The interior offers enough real estate to package all the controls and instruments in a logical, intuitive, and spacious manner. The seats are huge, thick and comfortable as the family rocker. Nothing seems out of place and nothing about the entire interior is cramped. For 95th percentile drivers like me (6'3" and 215 pounds), there is enough room for long legs, broad shoulders and gangly arms, but there is also enough latitude in seat adjustment to accommodate more petite family members. Rear-seat roominess and comfort are at the top of the class, and trunk capacity is rated at almost 21 cubic feet. Fit and finish inside the car are superb, and the materials chosen are excellent.
Ride and Drive
The engine that powers the Grand Marquis is a 4.6-liter single overhead-cam V-8 that was introduced with these cars in 1990, and it has turned out to be one of the best engines Ford Motor Company has ever built in terms of quality and durability. It, too, has been upgraded for 1997, and now makes 200 horsepower with single exhaust and 220 hp with the optional dual exhaust system, a 10-hp increase over previous calibrations. The engine now has coil-on-plug ignition which is simpler and more reliable.
Likewise, the four-speed automatic overdrive transmission designed to mate with the 4.6-liter V-8 has been shaped up and smoothed out for 1998, with 50 percent quicker, smoother, and more positive shifts, and no maintenance required for the life of the car. With this combination, the Grand Marquis is rated a Class 1 tow vehicle, to tow 2000 pounds continuously.
And, whether you tow a small trailer or boat and trailer, you might consider that ABS and traction control come as a single package in 1998, and that traction control has been upgraded from low-speed-only to all-speed, which makes it a great deal more flexible in many weather conditions. The system can be switched off with a switch hidden in the glovebox.
Wheels have been increased from 15-inch to 16-inch. Steel wheels are standard, aluminum alloy wheels are optional. Special alloy wheels come with the handling package. Standard tires are P225/60R-16 all-season radials that ride better and bite better than the smaller tires used last year. Brakes, too, have been enlarged and upgraded, with larger, thicker rotors and dual-piston calipers on the front discs for better, longer brake performance.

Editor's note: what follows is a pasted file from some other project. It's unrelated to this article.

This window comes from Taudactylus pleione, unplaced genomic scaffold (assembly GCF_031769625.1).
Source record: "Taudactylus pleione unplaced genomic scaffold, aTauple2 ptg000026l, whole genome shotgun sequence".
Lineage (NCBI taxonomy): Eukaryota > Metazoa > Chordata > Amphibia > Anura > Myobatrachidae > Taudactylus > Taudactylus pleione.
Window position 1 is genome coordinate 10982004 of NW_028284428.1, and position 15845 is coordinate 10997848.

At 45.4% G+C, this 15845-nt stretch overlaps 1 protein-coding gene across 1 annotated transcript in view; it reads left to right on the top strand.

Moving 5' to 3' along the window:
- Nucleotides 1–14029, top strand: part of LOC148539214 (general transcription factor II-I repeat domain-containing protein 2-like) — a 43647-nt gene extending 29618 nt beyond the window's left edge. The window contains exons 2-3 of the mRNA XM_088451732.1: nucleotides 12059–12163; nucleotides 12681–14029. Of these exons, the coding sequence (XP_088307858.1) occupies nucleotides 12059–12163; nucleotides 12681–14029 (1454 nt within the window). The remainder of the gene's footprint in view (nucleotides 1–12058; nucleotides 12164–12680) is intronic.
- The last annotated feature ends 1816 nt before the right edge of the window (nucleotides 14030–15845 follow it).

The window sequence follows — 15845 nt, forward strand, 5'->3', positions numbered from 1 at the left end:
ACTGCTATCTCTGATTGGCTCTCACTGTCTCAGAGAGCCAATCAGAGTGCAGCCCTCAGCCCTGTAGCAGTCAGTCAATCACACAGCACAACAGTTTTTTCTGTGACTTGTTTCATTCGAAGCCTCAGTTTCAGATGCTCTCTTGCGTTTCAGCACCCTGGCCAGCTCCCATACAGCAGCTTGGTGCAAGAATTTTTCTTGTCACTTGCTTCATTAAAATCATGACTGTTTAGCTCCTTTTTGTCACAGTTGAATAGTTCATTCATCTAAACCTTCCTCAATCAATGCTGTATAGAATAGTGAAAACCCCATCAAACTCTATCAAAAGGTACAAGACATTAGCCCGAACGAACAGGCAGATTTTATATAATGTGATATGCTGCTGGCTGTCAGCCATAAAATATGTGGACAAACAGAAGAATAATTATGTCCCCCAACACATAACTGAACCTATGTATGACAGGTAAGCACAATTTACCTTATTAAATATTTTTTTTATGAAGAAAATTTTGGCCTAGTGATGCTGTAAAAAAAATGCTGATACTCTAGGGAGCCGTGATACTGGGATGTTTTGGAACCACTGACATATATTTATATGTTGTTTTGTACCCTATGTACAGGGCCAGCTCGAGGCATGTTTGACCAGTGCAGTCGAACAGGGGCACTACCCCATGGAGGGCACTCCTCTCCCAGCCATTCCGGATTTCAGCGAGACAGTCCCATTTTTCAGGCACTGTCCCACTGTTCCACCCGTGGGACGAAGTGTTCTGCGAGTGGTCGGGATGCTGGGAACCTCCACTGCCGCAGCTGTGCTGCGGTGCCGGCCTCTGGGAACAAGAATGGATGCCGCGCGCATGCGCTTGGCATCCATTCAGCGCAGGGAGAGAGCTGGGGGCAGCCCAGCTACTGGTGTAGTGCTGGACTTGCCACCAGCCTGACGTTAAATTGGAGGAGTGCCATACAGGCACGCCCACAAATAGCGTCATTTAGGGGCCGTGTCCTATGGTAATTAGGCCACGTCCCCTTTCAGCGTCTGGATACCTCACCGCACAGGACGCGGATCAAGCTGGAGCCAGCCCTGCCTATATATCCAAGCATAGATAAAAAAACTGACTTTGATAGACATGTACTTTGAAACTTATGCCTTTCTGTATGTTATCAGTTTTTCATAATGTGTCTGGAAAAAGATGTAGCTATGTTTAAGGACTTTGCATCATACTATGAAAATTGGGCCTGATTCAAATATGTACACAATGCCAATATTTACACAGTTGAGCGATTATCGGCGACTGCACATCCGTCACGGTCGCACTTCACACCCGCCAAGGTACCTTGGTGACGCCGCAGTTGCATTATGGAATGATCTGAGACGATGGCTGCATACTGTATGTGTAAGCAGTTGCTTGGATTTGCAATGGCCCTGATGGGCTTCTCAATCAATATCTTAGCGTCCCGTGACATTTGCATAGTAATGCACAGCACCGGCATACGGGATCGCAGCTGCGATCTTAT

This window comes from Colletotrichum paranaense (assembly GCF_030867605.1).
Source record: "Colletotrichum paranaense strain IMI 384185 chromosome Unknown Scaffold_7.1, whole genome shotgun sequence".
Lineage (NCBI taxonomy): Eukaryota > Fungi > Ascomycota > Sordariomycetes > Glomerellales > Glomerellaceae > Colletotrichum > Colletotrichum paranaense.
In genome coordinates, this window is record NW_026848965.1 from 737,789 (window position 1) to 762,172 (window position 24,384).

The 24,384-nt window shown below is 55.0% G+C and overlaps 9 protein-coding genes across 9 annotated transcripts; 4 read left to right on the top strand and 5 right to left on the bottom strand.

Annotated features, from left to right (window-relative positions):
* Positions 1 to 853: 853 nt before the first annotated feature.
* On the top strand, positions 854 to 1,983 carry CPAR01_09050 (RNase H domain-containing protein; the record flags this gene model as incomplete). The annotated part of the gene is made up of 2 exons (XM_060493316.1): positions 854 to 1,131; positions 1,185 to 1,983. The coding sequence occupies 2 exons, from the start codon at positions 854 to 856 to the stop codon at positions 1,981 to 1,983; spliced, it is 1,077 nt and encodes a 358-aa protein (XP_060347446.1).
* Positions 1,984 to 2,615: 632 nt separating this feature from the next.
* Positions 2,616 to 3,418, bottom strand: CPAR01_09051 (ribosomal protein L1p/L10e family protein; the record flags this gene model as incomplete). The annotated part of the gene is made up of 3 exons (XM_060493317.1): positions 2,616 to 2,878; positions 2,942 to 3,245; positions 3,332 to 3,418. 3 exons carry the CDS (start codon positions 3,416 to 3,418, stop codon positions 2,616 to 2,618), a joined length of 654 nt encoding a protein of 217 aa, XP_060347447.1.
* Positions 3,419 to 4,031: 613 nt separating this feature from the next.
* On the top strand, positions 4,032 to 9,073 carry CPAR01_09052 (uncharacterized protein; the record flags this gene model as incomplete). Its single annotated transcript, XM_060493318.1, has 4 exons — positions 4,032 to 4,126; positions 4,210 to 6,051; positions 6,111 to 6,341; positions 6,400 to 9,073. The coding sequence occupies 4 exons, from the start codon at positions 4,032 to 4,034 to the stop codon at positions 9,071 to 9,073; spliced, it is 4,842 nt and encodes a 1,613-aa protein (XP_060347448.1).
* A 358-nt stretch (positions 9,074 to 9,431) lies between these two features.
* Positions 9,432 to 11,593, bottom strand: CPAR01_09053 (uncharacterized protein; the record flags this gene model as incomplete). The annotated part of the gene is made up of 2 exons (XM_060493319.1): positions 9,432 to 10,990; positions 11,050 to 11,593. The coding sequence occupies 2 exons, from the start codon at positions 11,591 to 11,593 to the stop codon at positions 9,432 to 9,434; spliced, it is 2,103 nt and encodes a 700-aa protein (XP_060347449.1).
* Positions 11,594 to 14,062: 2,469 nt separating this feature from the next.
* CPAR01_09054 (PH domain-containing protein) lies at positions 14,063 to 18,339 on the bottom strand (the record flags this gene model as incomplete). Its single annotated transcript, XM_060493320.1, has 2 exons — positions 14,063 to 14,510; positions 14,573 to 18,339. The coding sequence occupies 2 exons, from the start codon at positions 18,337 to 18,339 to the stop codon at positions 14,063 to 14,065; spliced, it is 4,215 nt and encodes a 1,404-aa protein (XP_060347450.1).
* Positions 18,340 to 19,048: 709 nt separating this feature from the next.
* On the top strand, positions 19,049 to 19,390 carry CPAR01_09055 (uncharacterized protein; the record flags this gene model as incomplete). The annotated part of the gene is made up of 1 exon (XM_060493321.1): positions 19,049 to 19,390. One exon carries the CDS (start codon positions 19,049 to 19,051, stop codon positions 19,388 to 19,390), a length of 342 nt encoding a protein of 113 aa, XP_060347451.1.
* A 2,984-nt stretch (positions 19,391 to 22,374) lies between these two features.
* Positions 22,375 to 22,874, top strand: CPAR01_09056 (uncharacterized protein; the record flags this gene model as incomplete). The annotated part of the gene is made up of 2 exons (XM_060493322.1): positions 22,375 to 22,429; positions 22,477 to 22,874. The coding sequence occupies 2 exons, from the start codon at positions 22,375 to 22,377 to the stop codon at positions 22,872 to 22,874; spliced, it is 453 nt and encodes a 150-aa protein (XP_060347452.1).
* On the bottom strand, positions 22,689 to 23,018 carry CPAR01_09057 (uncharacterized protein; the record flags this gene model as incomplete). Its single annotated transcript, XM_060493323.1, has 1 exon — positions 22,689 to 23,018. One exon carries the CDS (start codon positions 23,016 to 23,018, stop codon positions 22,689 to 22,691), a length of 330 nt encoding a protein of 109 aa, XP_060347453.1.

For 1998, the Grand Marquis rear suspension has been altered substantially to get that quiet, smooth and unperturbed ride. The rear trailing arms, which used to point inward toward the driveshaft, have been reshaped and remounted between the frame and the rear axle assembly to provide control of the axle's up and down motions. At the same time, the rear axle assembly has been fitted with a Watts linkage, a simple mechanical link between the center of the frame and the axle assembly that locates the axle laterally. Mercury's Precision Trac suspension system with coil springs and relocated shock absorbers controls the ride. With one set of bars for vertical motions and the Watts link for lateral motions, the car is much less susceptible to wallow and is not as affected by crosswinds as it was before. This was clearly the best-handling big Merc we've ever driven, a pleasure on a winding road.
If splendid isolation is what you're looking for, or if you plan to cover lots of North American territory on the big highways, the Grand Marquis belongs on your shopping list. With its body-on-frame construction, quiet and smooth V-8 engine and rear drive, the Grand Marquis goes out of its way to separate you and your traveling partners from mechanical noise and intrusions caused by the road surface. The new steering and suspension really work well to improve ride quality, road feel and handling, and for the $27,000 as-tested price, you get luxury-car value in a full-sized sedan.